The number of companies acquired in 2011 has been huge. In the online and mobile sector alone, the value of firms acquired has jumped 52% versus last year.
And the payout to these companies that were acquired: a whopping $43.3 Billion.
Why do I tell you this? Because selling your company is the “promised land” for entrepreneurs; selling your company is how real wealth is made.
Now, the $43.3 Billion paid for these companies didn’t all go to the entrepreneurs who founded them. Investors and lenders took some of the money. And employees of the firms realized big gains too. But the biggest winners were the founding entrepreneurs.
In fact, 80% of pentamillionaires in the United States (those with a net worth of $5 million or more) are entrepreneurs who started and then sold their businesses.
Here are some acquisitions that have taken place in just the last few days in the online space alone:
- Online global travel network TravelShark acquired eat.shop guides, a publisher of local travel guides
- Social networking site Tagged.com acquired WeGame, a game discovery startup
- MarketLeader.com, which offers online marketing and technology solutions for real estate professionals, acquired RealEstate.com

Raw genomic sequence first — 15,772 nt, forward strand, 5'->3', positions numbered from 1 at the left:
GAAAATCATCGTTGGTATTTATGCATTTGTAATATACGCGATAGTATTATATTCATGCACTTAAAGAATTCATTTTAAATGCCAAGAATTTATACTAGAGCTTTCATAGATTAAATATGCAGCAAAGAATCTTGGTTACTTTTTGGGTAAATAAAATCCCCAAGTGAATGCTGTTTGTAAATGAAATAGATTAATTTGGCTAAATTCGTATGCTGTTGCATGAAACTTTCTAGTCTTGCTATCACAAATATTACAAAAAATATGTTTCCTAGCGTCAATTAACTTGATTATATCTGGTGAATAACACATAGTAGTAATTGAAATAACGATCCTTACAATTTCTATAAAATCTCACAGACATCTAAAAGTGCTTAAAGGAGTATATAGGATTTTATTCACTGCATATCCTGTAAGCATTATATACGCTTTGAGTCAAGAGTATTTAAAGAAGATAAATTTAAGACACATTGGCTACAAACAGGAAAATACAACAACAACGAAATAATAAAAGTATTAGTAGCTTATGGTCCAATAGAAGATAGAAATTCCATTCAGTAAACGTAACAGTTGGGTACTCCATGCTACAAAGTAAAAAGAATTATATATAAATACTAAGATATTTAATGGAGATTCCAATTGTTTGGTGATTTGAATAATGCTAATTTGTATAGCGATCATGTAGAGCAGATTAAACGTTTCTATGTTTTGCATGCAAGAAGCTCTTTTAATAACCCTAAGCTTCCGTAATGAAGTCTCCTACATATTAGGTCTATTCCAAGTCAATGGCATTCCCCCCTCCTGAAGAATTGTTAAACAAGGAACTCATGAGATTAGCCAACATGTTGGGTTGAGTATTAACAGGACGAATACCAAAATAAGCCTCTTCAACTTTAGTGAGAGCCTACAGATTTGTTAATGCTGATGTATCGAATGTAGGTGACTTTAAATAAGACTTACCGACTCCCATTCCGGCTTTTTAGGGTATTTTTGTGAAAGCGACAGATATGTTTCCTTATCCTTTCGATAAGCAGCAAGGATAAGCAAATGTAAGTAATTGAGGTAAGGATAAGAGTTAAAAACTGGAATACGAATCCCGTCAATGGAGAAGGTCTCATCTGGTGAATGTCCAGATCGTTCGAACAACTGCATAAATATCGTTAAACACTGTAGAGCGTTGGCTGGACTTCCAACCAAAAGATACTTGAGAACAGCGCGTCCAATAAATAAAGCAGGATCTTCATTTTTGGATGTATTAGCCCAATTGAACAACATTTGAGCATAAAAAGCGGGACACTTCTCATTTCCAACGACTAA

- Women’s media company Glam Media acquired Ning, the online platform for building social websites
- Google acquired the German daily deal site DailyDeal.de
- Marketing company Vertive acquired CouponCodes.com
And the list keeps going.
Now importantly, I want you to understand why each of these companies were acquired for big dollars. Here’s the answer: each of these companies were acquired since the entrepreneurs who built them developed “VA’s” or Valuable Assets.
You see, whenever a large company considers buying a smaller company, they make a “build or buy” decision. That is, they think, “how long and how much money and resources would it take for us to build what that company has already built.” And then, they compare that answer to the price at which they could buy the company.
And when the larger company thinks that buying the smaller company is less expensive (in terms of dollars and time savings), they’ll buy it.
Now, what VAs or valuable assets do buyers want? There are 20 core types of VAs that buyers want and will pay dearly for, such as: products, customers, intellectual property and quality employees.
So, make sure that as you build your company, you focus on building valuable assets so that larger companies will want to purchase you, and you can reap the full financial benefits of being an entrepreneur.
Suggested Resource: “Million Dollar Exits: How to Build a Business You Can Sell for Millions” is a free webinar that provides online training in building a sellable business.